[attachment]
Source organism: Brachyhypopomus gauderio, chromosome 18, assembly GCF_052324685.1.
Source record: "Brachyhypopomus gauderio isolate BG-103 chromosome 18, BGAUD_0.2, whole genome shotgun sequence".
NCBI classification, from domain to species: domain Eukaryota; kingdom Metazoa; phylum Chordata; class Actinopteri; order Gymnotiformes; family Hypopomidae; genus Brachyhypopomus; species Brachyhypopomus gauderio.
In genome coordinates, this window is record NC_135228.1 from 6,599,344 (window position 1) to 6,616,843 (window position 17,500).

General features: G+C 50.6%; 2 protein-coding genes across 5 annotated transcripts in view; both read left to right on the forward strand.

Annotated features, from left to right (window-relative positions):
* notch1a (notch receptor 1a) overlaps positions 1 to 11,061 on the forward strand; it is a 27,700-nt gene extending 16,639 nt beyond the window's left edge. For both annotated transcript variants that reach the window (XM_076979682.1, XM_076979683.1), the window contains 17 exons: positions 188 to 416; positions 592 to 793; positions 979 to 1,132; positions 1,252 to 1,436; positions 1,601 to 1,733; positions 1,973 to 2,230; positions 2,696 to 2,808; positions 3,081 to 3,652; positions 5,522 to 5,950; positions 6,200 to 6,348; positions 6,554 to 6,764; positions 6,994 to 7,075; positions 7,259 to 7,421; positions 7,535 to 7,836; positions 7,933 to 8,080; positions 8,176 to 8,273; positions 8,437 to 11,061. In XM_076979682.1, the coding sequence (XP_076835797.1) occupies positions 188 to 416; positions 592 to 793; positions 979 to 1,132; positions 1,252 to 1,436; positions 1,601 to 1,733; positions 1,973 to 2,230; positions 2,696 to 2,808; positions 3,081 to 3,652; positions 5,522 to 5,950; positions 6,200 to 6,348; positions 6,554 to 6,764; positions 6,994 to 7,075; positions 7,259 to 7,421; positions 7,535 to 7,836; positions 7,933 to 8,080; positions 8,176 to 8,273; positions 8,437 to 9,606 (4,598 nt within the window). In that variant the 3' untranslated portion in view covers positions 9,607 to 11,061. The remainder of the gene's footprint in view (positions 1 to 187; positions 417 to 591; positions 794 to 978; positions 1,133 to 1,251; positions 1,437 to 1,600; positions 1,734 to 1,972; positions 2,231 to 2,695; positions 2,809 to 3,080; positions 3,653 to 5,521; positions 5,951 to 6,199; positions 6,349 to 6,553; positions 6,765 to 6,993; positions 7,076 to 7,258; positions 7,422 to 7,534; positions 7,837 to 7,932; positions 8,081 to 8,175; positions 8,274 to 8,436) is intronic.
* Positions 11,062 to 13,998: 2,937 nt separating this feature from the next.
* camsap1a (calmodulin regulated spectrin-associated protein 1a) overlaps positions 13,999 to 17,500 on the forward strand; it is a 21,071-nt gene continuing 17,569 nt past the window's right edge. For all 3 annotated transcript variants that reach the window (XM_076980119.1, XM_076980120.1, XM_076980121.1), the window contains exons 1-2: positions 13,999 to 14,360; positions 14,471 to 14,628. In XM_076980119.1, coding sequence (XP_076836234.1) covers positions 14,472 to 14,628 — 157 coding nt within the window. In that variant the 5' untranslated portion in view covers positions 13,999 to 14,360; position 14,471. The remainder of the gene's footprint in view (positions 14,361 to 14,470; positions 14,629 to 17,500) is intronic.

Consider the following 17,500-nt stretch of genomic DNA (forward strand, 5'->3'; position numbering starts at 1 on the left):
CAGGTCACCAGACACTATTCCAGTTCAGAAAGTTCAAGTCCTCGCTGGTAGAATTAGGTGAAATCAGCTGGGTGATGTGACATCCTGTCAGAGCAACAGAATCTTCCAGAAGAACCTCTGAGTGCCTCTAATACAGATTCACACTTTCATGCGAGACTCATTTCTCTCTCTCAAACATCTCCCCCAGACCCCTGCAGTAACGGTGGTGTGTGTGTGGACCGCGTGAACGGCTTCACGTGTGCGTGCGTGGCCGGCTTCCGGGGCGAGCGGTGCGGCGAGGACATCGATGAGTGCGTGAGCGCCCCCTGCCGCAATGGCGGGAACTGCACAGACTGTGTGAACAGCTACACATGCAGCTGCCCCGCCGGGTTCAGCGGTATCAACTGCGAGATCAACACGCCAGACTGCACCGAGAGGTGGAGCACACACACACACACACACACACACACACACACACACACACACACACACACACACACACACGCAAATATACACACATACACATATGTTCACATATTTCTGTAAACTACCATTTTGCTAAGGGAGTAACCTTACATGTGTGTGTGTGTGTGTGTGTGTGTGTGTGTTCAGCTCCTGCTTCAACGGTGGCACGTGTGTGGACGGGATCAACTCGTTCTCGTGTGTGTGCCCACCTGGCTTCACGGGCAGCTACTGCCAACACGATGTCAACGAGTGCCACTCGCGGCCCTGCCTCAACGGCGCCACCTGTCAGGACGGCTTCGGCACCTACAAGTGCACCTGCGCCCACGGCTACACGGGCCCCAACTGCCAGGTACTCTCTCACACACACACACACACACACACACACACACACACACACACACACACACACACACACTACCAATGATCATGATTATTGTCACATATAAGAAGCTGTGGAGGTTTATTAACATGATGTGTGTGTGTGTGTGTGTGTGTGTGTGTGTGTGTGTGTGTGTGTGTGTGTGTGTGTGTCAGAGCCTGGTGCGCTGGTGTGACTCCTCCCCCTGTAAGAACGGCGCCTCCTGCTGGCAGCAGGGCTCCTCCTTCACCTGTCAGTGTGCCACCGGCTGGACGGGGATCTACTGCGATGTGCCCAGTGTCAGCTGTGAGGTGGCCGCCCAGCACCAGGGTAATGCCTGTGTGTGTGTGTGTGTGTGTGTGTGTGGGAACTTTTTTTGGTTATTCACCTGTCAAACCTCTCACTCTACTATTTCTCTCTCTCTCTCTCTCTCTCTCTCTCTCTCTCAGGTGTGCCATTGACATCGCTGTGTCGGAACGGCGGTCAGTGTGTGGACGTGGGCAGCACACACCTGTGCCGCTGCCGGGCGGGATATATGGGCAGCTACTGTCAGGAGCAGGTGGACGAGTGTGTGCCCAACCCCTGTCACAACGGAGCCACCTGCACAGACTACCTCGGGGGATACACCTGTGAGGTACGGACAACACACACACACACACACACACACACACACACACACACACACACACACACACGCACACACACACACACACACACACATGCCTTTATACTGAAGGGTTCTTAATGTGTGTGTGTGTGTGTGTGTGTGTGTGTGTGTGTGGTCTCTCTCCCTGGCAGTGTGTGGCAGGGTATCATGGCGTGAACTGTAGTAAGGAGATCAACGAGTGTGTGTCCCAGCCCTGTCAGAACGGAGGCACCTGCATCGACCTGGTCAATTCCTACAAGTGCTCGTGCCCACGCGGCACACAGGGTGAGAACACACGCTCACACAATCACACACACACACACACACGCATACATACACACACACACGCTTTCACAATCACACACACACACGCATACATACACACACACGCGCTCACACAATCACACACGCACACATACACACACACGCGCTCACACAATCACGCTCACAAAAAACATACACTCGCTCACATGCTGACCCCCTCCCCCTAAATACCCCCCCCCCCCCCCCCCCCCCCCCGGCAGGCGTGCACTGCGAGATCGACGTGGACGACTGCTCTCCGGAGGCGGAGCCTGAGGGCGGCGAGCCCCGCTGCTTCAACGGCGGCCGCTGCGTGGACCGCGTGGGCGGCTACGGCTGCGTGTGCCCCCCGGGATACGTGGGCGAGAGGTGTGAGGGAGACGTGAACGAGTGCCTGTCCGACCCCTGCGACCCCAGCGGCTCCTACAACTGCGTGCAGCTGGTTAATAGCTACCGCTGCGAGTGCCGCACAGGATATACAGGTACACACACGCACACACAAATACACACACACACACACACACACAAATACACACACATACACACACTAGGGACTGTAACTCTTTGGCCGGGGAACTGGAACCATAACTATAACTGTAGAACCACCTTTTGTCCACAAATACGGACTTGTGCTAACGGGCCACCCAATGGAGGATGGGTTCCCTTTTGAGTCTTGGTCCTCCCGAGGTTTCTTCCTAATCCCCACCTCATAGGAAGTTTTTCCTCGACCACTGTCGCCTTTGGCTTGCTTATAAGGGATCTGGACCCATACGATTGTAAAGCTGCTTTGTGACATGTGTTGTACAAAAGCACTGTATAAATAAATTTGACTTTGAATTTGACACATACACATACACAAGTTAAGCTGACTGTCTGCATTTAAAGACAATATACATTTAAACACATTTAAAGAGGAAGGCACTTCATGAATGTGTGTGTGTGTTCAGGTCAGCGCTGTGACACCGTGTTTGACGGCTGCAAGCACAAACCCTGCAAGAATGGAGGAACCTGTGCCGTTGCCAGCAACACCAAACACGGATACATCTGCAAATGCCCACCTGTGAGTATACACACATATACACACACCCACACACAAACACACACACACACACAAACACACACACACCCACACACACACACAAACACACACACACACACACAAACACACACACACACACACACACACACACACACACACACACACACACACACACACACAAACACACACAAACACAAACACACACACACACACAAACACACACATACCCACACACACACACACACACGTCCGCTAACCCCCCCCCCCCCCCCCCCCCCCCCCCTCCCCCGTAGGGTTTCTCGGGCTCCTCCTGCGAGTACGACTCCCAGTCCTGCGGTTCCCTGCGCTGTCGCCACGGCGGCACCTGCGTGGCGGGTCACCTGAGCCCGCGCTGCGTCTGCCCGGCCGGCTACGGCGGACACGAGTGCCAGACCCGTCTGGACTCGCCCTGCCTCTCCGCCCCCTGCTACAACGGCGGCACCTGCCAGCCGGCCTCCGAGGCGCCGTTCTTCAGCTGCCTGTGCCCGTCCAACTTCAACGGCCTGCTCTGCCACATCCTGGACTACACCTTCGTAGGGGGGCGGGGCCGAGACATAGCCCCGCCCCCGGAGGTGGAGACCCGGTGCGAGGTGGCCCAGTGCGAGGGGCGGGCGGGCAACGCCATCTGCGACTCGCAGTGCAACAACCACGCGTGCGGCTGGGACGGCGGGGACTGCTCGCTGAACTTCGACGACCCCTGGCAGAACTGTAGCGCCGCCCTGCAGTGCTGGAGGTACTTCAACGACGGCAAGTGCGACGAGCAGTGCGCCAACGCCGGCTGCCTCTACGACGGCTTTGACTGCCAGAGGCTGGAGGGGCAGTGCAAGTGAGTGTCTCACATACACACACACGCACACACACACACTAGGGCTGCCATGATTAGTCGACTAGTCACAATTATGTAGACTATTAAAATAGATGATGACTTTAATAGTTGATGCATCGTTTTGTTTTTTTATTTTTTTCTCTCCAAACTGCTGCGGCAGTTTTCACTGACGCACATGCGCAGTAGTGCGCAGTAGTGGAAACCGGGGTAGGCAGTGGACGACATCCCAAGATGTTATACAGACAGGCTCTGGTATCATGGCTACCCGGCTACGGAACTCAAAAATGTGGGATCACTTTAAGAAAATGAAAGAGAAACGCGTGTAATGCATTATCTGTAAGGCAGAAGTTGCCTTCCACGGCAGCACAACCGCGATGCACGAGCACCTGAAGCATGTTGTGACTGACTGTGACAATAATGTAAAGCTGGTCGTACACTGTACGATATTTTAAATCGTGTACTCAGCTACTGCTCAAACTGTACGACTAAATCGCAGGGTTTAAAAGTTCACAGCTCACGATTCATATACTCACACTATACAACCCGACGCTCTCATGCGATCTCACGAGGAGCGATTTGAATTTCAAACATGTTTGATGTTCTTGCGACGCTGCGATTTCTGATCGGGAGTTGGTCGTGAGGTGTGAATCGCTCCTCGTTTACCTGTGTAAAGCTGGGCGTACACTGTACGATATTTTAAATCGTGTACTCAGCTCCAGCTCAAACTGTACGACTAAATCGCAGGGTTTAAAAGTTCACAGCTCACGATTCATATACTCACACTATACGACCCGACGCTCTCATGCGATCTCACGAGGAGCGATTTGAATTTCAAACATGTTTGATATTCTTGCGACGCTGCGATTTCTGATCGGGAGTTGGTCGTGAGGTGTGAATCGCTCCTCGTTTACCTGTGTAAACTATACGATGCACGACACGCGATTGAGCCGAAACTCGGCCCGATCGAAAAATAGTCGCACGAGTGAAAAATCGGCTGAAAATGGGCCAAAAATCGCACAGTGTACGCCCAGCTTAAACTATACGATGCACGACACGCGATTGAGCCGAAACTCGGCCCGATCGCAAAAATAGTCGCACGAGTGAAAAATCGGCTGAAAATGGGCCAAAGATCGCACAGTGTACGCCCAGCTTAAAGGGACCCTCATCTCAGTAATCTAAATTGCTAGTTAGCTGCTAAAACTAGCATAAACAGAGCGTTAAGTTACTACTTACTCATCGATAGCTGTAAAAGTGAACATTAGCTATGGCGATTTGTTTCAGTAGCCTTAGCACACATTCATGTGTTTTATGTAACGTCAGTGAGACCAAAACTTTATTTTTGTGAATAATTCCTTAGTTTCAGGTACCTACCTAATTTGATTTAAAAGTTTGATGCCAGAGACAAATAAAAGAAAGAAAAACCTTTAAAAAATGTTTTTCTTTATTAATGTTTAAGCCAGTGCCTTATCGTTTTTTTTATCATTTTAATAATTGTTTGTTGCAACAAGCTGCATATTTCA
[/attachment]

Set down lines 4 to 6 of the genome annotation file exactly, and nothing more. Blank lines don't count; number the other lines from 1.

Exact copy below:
In genome coordinates, this window is record NC_135228.1 from 6,599,344 (window position 1) to 6,616,843 (window position 17,500).

General features: G+C 50.6%; 2 protein-coding genes across 5 annotated transcripts in view; both read left to right on the forward strand.

Annotated features, from left to right (window-relative positions):